If you are reading this, you may be thinking about jumping into the podcast arena. There are countless reasons that people start a podcast. I started The Protectors Podcast ™ in 2019 to spotlight great guests and have since gone on to interview almost 400 guests.
You just sat down to upload this incredible episode; you know everyone will love listening to it. In your mind, this episode could win awards. You click open your browser and prepare to download the file from your hosting service. What? Where is the file? Your mind is racing. It isn’t there. You search through all the files. It isn’t there. At that point, you learned one of the toughest lessons of podcasting. You forgot to hit record. Lesson one of podcasting is to always, I mean always, remember to hit record.
Before you start podcasting, make sure to plan it out. I don’t recommend starting until you know why you are doing a podcast. Think about what topics you would like to cover and if you would like to interview guests or do a monologue, meaning a solo show with just you talking.
Clint Emerson, former Navy SEAL, author, and podcaster, has a lot to talk about but still thought through his podcast before launching. Clint recommended, “Make sure you have a subject matter that has longevity because you will run out of material quickly if you don’t. Then, let your listeners guide the way because whatever great idea you have – it may be dumb to everyone else.”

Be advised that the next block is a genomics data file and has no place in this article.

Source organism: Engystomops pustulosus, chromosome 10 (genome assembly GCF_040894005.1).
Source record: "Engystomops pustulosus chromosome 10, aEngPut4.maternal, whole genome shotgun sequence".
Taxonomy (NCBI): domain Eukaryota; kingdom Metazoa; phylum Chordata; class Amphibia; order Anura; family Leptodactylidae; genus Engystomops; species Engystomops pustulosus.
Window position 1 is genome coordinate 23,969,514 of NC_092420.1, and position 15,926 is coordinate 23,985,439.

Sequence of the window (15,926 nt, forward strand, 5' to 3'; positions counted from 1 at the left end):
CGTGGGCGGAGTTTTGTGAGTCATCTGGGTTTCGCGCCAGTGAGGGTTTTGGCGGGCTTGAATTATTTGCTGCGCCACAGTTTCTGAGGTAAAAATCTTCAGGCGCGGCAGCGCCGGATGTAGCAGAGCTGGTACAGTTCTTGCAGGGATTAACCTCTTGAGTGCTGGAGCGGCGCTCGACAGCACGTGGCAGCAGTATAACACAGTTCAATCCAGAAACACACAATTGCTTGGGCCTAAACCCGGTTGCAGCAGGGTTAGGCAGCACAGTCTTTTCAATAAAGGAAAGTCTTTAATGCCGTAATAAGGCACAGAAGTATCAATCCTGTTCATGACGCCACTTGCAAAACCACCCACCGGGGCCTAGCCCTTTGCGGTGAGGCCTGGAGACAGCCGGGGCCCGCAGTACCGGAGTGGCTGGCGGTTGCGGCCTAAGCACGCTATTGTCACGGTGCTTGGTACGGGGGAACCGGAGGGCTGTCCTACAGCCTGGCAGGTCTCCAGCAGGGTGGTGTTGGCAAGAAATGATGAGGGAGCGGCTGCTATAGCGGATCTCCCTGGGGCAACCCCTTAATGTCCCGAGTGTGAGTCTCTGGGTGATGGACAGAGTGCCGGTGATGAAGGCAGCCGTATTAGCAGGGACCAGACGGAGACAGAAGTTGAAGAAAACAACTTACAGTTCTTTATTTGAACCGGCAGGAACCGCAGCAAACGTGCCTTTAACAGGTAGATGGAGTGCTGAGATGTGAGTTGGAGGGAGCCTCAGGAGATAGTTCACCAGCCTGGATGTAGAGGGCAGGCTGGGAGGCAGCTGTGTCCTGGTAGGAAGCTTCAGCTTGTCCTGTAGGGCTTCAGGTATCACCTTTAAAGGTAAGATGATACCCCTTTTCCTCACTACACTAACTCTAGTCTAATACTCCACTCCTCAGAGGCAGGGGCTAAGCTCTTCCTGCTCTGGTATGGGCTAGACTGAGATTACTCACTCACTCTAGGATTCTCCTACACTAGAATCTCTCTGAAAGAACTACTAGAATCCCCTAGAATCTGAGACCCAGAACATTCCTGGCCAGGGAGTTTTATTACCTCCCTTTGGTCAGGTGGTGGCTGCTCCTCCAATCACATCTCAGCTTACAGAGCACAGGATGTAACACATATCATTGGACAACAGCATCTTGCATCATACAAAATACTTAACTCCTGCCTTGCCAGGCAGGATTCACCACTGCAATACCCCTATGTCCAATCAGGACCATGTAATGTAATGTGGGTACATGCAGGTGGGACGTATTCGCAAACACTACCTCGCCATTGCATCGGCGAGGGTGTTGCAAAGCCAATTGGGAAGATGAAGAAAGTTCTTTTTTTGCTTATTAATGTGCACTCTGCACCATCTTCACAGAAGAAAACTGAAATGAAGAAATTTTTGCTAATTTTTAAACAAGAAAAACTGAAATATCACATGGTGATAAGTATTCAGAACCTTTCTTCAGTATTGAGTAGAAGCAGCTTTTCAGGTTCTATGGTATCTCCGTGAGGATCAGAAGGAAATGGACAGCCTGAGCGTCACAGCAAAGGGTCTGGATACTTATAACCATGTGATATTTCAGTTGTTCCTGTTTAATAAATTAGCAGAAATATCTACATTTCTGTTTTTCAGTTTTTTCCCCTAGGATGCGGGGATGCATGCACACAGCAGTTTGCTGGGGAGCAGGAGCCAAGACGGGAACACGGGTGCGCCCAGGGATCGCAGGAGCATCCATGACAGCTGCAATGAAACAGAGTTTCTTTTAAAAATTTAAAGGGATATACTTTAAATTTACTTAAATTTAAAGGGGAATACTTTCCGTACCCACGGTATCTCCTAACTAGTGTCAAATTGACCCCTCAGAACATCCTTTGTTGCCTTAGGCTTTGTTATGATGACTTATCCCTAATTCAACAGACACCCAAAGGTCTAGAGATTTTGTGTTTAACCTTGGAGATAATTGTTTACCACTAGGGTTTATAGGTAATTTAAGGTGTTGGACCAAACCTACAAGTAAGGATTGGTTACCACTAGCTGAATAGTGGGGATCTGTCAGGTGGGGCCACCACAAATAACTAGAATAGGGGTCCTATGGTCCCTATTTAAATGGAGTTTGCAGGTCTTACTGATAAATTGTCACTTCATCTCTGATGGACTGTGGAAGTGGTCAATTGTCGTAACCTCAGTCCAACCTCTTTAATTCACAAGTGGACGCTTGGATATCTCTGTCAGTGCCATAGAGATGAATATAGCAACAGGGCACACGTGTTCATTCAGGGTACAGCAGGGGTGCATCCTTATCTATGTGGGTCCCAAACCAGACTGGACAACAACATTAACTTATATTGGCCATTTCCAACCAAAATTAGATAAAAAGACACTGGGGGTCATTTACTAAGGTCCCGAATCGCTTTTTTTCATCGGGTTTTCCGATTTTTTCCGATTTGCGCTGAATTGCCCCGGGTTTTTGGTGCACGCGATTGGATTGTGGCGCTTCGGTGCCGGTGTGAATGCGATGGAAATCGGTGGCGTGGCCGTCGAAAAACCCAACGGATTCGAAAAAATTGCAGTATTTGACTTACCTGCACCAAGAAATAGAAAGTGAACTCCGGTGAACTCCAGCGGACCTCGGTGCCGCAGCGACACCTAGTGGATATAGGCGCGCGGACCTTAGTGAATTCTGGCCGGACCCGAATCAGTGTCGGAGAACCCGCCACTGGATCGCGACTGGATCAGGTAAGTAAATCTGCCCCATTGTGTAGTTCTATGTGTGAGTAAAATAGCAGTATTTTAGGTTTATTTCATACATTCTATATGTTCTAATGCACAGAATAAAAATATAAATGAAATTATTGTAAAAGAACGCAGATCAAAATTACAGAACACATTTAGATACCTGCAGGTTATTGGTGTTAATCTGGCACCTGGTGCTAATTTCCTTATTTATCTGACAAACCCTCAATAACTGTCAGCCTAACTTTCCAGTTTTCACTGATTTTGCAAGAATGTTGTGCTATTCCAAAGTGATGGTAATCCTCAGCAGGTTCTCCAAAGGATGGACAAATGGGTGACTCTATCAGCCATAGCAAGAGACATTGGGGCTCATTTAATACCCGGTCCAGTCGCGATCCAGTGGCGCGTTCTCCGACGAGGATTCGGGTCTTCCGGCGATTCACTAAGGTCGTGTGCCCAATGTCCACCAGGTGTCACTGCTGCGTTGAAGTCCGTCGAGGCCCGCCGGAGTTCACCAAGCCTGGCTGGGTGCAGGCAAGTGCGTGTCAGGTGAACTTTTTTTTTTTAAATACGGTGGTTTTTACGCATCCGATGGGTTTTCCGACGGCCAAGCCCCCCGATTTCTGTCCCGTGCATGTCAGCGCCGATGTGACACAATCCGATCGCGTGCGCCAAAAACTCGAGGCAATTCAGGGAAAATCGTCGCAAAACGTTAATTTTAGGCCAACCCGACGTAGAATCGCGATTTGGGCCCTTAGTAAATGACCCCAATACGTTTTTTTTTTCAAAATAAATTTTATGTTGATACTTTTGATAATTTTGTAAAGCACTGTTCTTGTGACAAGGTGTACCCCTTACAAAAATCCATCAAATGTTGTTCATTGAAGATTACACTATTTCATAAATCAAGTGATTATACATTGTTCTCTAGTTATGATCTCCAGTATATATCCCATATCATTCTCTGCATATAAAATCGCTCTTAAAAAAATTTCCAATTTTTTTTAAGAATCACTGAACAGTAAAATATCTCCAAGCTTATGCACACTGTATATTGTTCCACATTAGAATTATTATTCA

You also have to pick a niche, i.e., topics your podcast will cover. Pete Turner, host of the Break It Down Show, doesn’t cover just one topic. Pete told me, “I didn’t pick a niche. There’s some rational thought in niching, but life isn’t a niche. I’d rather explore topics with renowned experts and artists than focus on one thing. The topics often choose me; it’s current events, people I encounter in life, or a guest suggestion that drives my content choices.”
When I started The Protectors Podcast ™ in 2019, I had no idea what I was doing. So I started with a cheap microphone from Amazon that seemed to have decent reviews and used an old set of headphones to plug into my laptop.
Should you use your phone to record a podcast? Of course, you can, but ask yourself if you would tune into a podcast recorded on someone’s phone. Would it keep you engaged?
The podcast equipment options are limitless. The essential equipment you need to record at home is a microphone, headset, and computer. It’s pretty simple.
I talked about my first podcast setup and how bad it was. My current setup is entirely different than the first time I hit record.
• Microphone. Shure MV7 has been an outstanding edition with ease of use and doesn’t pick up any exterior sounds. I used an Audio-Technica ATR-2100 USB for a couple of years before upgrading to the Shure. I still recommend it as a starting microphone.
• Headset. I currently use a relatively inexpensive inner-ear headphone that connects directly to my Shure.
• Computer. An Alienware R9 Gaming Desktop. Why? Because I edit my own videos and stream live to YouTube and Facebook, it has a high-speed graphics card.
• On-The-Road. I recently moved to the DJI Mic for podcasting on the road. To me, it is perfect for interviewing guests or monologues. It picks up your guest’s audio clearly and is easy to download to your computer.
• Editing. I edit my episodes, including video editing, using Adobe Premiere Rush.